|Director: Frank Oz|
|Screenplay: Steve Martin|
|Stars: Steve Martin (Bobby Bowfinger), Eddie Murphy (Kit Ramsey/ Jiff Ramsey), Heather Graham (Daisy), Christine Baranski (Carol), Jamie Kennedy (Dave), Adam Alexi-Malle (Afrim), Kohl Sudduth (Slater), Barry Newman (Kit's Agent), Robert Downey Jr. (Jerry Renfro), Terence Stamp (Terry Stricter)|
|MPAA Rating: PG-13|
|Year of Release: 1999|
In "Bowfinger," Steve Martin plays the title character, Bobby Bowfinger, a struggling wannabe producer who is trying to get his first picture off the ground. This movie is a science fiction epic called "Chubby Rain," so named because the aliens come to earth in raindrops. With just over $2,000 and a crew that includes his accountant-turned-screenwriter and a group of illegal Mexicans, Bowfinger is in way over his head. But, then again, you get the feeling that he wouldn't have it any other way.
"Bowfinger," which was also written by Martin, is about the subversion of cinematic quality to the simple excitement of the filmmaking process. It is a celebration of the small fish in the big pond, the powerless, desperate producer who still loves movies for their own sake versus the big corporate suits who have lost the creative spark because all they think about is the bottom line. Bowfinger may not have much talent or even a great deal of common sense (his decision to make "Chubby Rain" should speak for that). But, he does have enthusiasm and dedication, which is more than can be claimed by most of the rich players in Hollywood, epitomized by Robert Downey Jr.'s self-centered, big-league producer, and Eddie Murphy's neurotic, egotistical, high-salary action star.
There have been many movies about making movies, but "Bowfinger" is one of the few that celebrates the process by which a movie might be made. The excitement is in the day-by-day procedures, even if those procedures for the cash-strapped Bobby Bowfinger include "borrowing" the equipment from a major studio, gathering illegal aliens at the border, and misleading his entire crew into thinking that he is in control of the situation.
Bowfinger is so happy just to be making a movie, that he gives little thought to what he is truly doing. Hence, when he is unable to secure Hollywood's biggest actor, Kit Ramsey (Murphy), for the lead role, he is satisfied to simply film Kit on the sly without his knowing it, and hiring a lookalike named Jiff (also played by Murphy) to stand in for the close-ups. Some of the movie's funniest scenes involve Bowfinger and his rag-tag crew figuring out where Kit is going to be, and then filming in secret while actors walk up to him and say lines that make sense within Bowfinger's movie, but to Kit are utter gibberish.
Throughout the film, I kept thinking of two other real-life filmmaker who bear a sort of spiritual similarity to Bobby Bowfinger: Ed Wood and John Waters. While Wood and Waters are on different planes of filmmaking competence, they are both examples of directors who simply loved to make films, and they loved to make films independently the way they wanted to make them. Both directors also had an oddball entourage of actors and crew that followed them from movie to movie: Wood had Tor Johnson, Criswell, Bela Lugosi, Vampira, and Dolores Fuller, while Waters had Divine, Mary Vivian Pearce, Mink Stole, and Edith Massey.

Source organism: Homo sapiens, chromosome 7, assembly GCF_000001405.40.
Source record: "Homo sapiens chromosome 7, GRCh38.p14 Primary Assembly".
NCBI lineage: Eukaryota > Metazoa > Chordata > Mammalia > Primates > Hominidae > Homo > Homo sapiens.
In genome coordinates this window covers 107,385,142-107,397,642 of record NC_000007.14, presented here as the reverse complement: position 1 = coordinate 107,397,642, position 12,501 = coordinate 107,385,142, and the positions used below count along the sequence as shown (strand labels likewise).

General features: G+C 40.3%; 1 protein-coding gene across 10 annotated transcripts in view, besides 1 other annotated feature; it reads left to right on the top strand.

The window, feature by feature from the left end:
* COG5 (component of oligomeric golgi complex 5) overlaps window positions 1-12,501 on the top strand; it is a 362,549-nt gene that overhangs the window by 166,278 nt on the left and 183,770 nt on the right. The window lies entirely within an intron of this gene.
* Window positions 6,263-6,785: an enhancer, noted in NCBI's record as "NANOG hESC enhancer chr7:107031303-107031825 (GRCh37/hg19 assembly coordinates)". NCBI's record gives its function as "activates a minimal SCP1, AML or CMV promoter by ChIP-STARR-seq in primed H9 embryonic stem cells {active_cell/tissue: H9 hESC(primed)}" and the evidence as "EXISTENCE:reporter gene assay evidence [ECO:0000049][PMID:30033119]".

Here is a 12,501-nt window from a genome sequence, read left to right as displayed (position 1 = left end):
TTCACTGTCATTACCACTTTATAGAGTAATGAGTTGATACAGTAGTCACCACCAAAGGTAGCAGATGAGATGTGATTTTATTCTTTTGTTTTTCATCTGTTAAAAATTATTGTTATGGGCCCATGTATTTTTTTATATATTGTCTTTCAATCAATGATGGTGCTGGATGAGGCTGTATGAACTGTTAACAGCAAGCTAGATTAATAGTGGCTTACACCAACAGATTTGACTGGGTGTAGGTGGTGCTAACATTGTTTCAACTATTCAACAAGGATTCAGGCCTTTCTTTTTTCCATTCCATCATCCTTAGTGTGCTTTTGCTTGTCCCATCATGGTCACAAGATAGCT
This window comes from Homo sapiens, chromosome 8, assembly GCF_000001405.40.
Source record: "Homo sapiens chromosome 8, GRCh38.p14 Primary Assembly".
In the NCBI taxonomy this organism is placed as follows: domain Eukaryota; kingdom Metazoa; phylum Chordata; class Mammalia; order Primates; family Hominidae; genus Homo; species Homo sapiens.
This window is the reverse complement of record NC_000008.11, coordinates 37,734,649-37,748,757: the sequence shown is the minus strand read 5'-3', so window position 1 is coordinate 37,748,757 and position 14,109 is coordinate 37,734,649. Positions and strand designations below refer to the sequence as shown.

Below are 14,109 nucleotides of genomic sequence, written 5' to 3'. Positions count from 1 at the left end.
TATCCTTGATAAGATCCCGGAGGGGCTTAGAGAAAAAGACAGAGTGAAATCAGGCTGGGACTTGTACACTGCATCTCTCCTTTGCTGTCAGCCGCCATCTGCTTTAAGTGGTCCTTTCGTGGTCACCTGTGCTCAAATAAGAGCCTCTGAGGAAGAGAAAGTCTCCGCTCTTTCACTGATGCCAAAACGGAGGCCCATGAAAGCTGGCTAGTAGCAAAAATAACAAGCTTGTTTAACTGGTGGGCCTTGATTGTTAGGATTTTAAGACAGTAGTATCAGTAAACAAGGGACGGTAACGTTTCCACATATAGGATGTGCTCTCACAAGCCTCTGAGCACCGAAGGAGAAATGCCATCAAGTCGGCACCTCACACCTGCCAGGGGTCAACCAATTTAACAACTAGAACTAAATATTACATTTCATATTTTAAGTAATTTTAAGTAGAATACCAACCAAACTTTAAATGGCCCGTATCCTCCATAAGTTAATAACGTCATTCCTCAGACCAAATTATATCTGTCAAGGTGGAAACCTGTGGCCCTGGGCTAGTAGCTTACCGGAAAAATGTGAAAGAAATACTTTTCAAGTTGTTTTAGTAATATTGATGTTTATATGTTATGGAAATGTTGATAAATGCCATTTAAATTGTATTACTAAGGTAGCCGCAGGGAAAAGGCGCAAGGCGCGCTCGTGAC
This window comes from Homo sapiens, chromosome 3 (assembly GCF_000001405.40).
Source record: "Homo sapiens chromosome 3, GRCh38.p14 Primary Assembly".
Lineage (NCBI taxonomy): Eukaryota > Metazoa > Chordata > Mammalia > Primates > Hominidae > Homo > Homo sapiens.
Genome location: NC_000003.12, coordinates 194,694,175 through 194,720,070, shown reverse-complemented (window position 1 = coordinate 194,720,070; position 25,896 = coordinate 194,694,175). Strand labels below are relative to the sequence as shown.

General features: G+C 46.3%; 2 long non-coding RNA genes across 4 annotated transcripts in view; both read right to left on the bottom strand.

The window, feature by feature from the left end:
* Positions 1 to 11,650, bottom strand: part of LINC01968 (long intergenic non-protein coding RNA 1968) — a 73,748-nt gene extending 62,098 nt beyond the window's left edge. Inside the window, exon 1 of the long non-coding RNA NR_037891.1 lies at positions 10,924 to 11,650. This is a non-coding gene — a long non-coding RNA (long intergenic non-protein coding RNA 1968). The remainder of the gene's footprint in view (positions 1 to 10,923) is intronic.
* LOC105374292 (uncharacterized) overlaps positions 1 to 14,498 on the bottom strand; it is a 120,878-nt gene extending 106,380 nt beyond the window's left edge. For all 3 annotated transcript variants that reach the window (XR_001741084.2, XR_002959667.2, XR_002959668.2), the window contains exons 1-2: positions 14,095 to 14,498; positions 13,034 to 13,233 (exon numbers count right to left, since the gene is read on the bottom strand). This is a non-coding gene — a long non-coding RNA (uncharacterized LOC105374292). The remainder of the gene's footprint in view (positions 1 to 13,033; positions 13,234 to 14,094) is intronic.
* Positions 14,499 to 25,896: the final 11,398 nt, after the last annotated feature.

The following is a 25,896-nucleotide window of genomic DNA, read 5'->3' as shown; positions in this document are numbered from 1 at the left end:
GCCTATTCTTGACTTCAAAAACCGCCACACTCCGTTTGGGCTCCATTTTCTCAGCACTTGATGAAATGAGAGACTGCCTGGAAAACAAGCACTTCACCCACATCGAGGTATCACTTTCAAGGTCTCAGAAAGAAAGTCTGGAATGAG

Like them, Bowfinger has his own entourage, which includes Daisy (Heather Graham), an aspiring and somewhat dim young actress just off the bus from Ohio who sleeps with anyone who she thinks can get her more lines in the movie; Carol (Christine Baranski), an ex-stage actress who over-emotes in everything she says and does (watching her deliver a line like "You prefer alien love!" with Laurence Olivier-like intensity is alone worth the price of admission); Afrim (Adam Alexi-Malle), Bowfinger's Iranian accountant who penned the script for "Chubby Rain" and also designs its gross special effects; and, of course, Jiff (Murphy), Bowfinger's Kit Ramsey look-alike who takes more pride in running errands than in his physical similarities to a superstar.
While "Bowfinger" is primarily about this group of misfits trying to put together a Hollywood product, Martin and director Frank Oz ("In & Out") take several opportunity to poke fun at Tinseltown and its decadent extremes. This is never so obvious as in the scenes that take place in MindHead, a cultist psycho-religious group for the superrich that is an obvious satire of Scientology, the "religion" founded by L. Ron Hubbard that has attracted the likes of John Travolta and Tom Cruise. Kit Ramsey is a dedicated follower of MindHead, which helps him deal with his paranoid delusions about aliens and conspiracies. Of course, having Bowfinger's actors constantly approaching him on the street and uttering lines about an alien take-over sends Kit into a complete panic that not even MindHead can help him with.
"Bowfinger" sags a bit in the middle, and it features a somewhat silly and convenient deus ex machina that allows Bowfinger to complete his project. But, the movie has energy and originality, and strong performances from all its comic actors (with the exception of Heather Graham who, like she did in the "Austin Powers" sequel, comes across as a bit flat). Martin does a fine job of bringing poignancy to Bowfinger's con game, showing that it isn't so much about making himself rich or powerful, but simply about fulfilling his lifelong dream to be a director.
Murphy also excels at what has become his forte: multiple roles in the same movie. He is best as Jiff, a somewhat pathetic character who has many of the movie's funniest and most moving scenes. Seeing these two actors working together for the first time in a movie is something of a rarity. That they also appear in a smart, funny movie is just icing on the cake.
©1999 James Kendrick